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Red Eye and Choroidal Detachment in an Older Woman

Educational Objective
Based on this clinical scenario and the accompanying image, understand how to arrive at a correct diagnosis.
1 Credit CME

A 64-year-old woman presented with diminution of vision, progressive redness, and dull aching pain in the right eye for 8 months. There was no history of trauma. Her medical history was unremarkable.

On examination, her best-corrected visual acuity measured 20/60 OD and 20/25 OS. The anterior segment showed dilated corkscrew conjunctival vessels (Figure 1), a shallow anterior chamber in the right eye, and nuclear cataract in both eyes. Pupillary reaction and color vision were normal in both eyes. Intraocular pressure was 16 mm Hg by Goldman applanation tonometry in both eyes. Gonioscopy revealed an occludable angle in the right eye without evidence of blood in the Schlemm canal. Both eyes’ extraocular movements were full and free in all directions of gaze. Dilated fundus examination showed a clear vitreous cavity in the right eye, 360° serous choroidal detachment partly obscuring the optic disc nasally (Figure 1), and the fundus in the left eye was unremarkable.

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Low-flow carotid cavernous fistula

D. Magnetic resonance imaging with magnetic resonance angiography or digital subtraction angiography

Carotid cavernous fistula (CCF) is an abnormal communication between the carotid artery and its branches and the cavernous sinus (CS), causing high-pressure arterial blood flow within the low-pressure veins, sinuses, and cavernous sinus.1 Direct CCF (high-flow fistula) is a direct connection between the intracavernous segment of the internal carotid artery and CS, commonly caused by head injury. Presentations include blurred vision, pulsatile proptosis, orbital bruit, chemosis, corkscrew conjunctival vessels, raised intraocular pressure, and nerve palsies.1,2

Indirect CCF (low-flow fistula) involves 1 or more meningeal branches of the internal carotid artery, external carotid artery, or both, communicating with CS. It can be spontaneous, associated with hypertension, older age, and female gender. Often asymptomatic, the most common presentation is conjunctival congestion misdiagnosed as conjunctivitis.1,3 This patient had corkscrew vessels with serous choroidal detachment (CD) and normal intraocular pressure.4,5 This may occur due to increased orbital venous pressure and intracapillary pressure in the choroid, resulting in transudation into the suprachoroidal space.5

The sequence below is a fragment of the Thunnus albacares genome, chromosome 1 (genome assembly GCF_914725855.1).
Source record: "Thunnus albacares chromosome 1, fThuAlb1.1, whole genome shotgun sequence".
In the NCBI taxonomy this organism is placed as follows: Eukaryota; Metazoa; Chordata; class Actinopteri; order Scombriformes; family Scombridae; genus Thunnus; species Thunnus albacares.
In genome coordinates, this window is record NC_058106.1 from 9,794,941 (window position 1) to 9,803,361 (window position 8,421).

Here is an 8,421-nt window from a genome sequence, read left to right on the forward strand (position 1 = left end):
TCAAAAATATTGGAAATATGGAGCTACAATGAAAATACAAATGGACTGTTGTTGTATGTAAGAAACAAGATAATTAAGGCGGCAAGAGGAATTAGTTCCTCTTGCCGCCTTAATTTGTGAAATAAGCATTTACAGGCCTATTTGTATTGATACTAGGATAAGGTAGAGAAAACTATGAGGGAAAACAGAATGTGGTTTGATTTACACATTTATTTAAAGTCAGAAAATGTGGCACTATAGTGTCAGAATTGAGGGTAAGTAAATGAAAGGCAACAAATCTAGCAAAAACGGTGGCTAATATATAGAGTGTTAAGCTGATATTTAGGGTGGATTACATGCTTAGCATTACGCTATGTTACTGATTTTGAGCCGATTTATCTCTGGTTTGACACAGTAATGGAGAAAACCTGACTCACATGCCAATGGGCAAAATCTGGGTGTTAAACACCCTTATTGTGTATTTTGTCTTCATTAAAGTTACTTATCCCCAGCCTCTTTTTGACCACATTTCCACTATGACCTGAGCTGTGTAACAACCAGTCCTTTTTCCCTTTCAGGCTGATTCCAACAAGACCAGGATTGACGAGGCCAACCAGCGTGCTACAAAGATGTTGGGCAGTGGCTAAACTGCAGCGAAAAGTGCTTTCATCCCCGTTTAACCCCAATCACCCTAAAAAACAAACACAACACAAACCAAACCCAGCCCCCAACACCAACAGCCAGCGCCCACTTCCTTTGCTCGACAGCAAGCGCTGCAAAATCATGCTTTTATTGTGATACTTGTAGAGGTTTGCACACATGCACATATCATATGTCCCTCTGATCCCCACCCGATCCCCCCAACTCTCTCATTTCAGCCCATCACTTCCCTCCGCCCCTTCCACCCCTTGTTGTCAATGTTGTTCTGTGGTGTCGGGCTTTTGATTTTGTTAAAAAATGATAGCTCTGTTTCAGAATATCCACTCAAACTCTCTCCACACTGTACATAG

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Article Information

Corresponding Author: Muna Bhende, MS, Shri Bhagwan Mahavir Vitreoretinal Service, Medical Research Foundation, Nethralaya, 41 College Rd, Nungambakkam, Chennai 600006, Tamil Nadu, India (drmuna@snmail.org).

Published Online: May 18, 2023. doi:10.1001/jamaophthalmol.2023.1513

Correction: This article was corrected on June 8, 2023, to delete the corresponding author’s middle initial.

Conflict of Interest Disclosures: None reported.

Additional Contributions: We thank the patient for granting permission to publish this information. We also thank Ambika Selvakumar, MD, Department of Neuro-Ophthalmology, Medical Research Foundation, and Swatee Halbe, MD, Apollo Specialty Hospitals.

Henderson  AD , Miller  NR .  Carotid-cavernous fistula: current concepts in aetiology, investigation, and management.   Eye (Lond). 2018;32(2):164-172. doi:10.1038/eye.2017.240PubMedGoogle ScholarCrossref
Barrow  DL , Spector  RH , Braun  IF , Landman  JA , Tindall  SC , Tindall  GT .  Classification and treatment of spontaneous carotid-cavernous sinus fistulas.   J Neurosurg. 1985;62(2):248-256. doi:10.3171/jns.1985.62.2.0248PubMedGoogle ScholarCrossref
Slusher  MM , Lennington  BR , Weaver  RG , Davis  CHJ  Jr .  Ophthalmic findings in dural arteriovenous shunts.   Ophthalmology. 1979;86(5):720-731. doi:10.1016/S0161-6420(79)35454-9PubMedGoogle ScholarCrossref
Berk  AT , Ada  E , Kir  E , Saatci  AO .  Choroidal detachment associated with direct spontaneous carotid-cavernous sinus fistula.   Ophthalmologica. 1997;211(1):53-55. doi:10.1159/000310875PubMedGoogle ScholarCrossref
Komiyama  M , Nishikawa  M , Yasui  T .  Choroidal detachment and dural carotid-cavernous sinus fistula–case report.   Neurol Med Chir (Tokyo). 1997;37(6):459-463. doi:10.2176/nmc.37.459PubMedGoogle ScholarCrossref
Texakalidis  P , Tzoumas  A , Xenos  D , Rivet  DJ , Reavey-Cantwell  J .  Carotid cavernous fistula (CCF) treatment approaches: a systematic literature review and meta-analysis of transarterial and transvenous embolization for direct and indirect CCFs.   Clin Neurol Neurosurg. 2021;204:106601. doi:10.1016/j.clineuro.2021.106601PubMedGoogle ScholarCrossref
Jamison  A , Siddiqui  A , Lockington  D .  Persistent red eye unresponsive to topical treatment.   JAMA Ophthalmol. 2021;139(1):119-120. doi:10.1001/jamaophthalmol.2020.4062PubMedGoogle ScholarCrossref
Gemmete  JJ , Chaudhary  N , Pandey  A , Ansari  S .  Treatment of carotid cavernous fistulas.   Curr Treat Options Neurol. 2010;12(1):43-53. doi:10.1007/s11940-009-0051-3PubMedGoogle ScholarCrossref
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Successful completion of this CME activity, which includes participation in the evaluation component, enables the participant to earn up to:

  • 1.00 Medical Knowledge MOC points in the American Board of Internal Medicine's (ABIM) Maintenance of Certification (MOC) program;;
  • 1.00 Self-Assessment points in the American Board of Otolaryngology – Head and Neck Surgery’s (ABOHNS) Continuing Certification program;
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